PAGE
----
Yet there remains a real problem with Nalliah's understanding of how God blesses people. Western Europe is one of the most secular places in the world, with liberal abortion laws and societal acceptance of them. What disaster has befallen Europe? Even considering the latest financial distress, Western Europe is one of the safest and most prosperous places in the world, and they do that without honouring God. You can say the same thing about Japan, which is full of non-Christians and non-Christian thinking. Conversely, Ireland, where abortion is illegal, is collapsing economically. Moreover, nations with very conservative abortion laws are often developing nations whose economy and society have not necessarily been improving because of their "godly" abortion laws. In other words, there is no actual empirical evidence which suggests that nations who have outlawed abortion are socially and materially superior than those who allow abortion.

There is in eastern philosophy the concept of Karma. This idea has been appropriated and distorted by Western culture and has also infiltrated the church including, I might add, the thinking of evangelical leaders like Danny Nalliah. This Westernised bastardisation of Karma can be best described as "what goes around comes around". In other words, a person who does bad things will experience bad things in return. So when Nalliah says "the state of Victoria allows Abortion, so God takes away His protection and Victoria suffers bushfires" (my paraphrase), he is merely repeating the bastardised, western idea of Karma and applying it to Christianity (syncretism).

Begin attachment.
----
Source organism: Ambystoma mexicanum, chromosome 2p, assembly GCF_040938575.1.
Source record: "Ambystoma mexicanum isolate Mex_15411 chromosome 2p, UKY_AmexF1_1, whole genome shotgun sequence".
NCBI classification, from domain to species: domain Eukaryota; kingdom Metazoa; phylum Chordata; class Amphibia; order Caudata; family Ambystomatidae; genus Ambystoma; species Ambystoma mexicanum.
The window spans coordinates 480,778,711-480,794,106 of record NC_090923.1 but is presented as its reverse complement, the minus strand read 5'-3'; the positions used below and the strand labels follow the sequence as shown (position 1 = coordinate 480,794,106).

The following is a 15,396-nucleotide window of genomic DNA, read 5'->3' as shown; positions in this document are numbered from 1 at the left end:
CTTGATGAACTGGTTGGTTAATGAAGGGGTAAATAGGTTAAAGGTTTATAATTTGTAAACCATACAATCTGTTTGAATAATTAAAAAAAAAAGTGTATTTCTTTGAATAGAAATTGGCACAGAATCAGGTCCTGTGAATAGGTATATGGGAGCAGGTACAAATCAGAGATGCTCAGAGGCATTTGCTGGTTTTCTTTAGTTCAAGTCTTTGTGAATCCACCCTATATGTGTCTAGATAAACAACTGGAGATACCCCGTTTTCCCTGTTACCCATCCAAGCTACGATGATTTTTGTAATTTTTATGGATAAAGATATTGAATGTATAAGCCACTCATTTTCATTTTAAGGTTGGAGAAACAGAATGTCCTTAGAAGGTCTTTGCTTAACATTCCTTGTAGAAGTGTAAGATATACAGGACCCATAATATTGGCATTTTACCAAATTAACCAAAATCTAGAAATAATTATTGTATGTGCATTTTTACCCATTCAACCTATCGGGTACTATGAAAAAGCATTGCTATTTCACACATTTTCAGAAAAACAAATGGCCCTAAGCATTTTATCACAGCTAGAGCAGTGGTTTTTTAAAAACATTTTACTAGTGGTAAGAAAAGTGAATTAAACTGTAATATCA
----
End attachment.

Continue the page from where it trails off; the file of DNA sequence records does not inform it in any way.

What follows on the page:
The reality is that rain falls on the good and bad alike (Matthew 5.45). Moreover, Jesus points this out in Luke 13.1-5:
There were some present at that very time who told him about the Galileans whose blood Pilate had mingled with their sacrifices. And he answered them, "Do you think that these Galileans were worse sinners than all the other Galileans, because they suffered in this way? No, I tell you; but unless you repent, you will all likewise perish. Or those eighteen on whom the tower in Siloam fell and killed them: do you think that they were worse offenders than all the others who lived in Jerusalem? No, I tell you; but unless you repent, you will all likewise perish." (ESV)
What Jesus is saying here is that those who suffered particular horrible deaths did not suffer so because of some particular sin in their lives. He also points out that judgement is universal and that everyone should repent - from the worst sinner to the least sinner. In conjunction with my critique of Nalliah's beliefs, Jesus' words here completely negate Nalliah's understanding of 2 Chronicles 7 while reinforcing my argument that the 2 Chronicles passage can only be applied today in reference to the church (eg 1 Corinthians 11.30).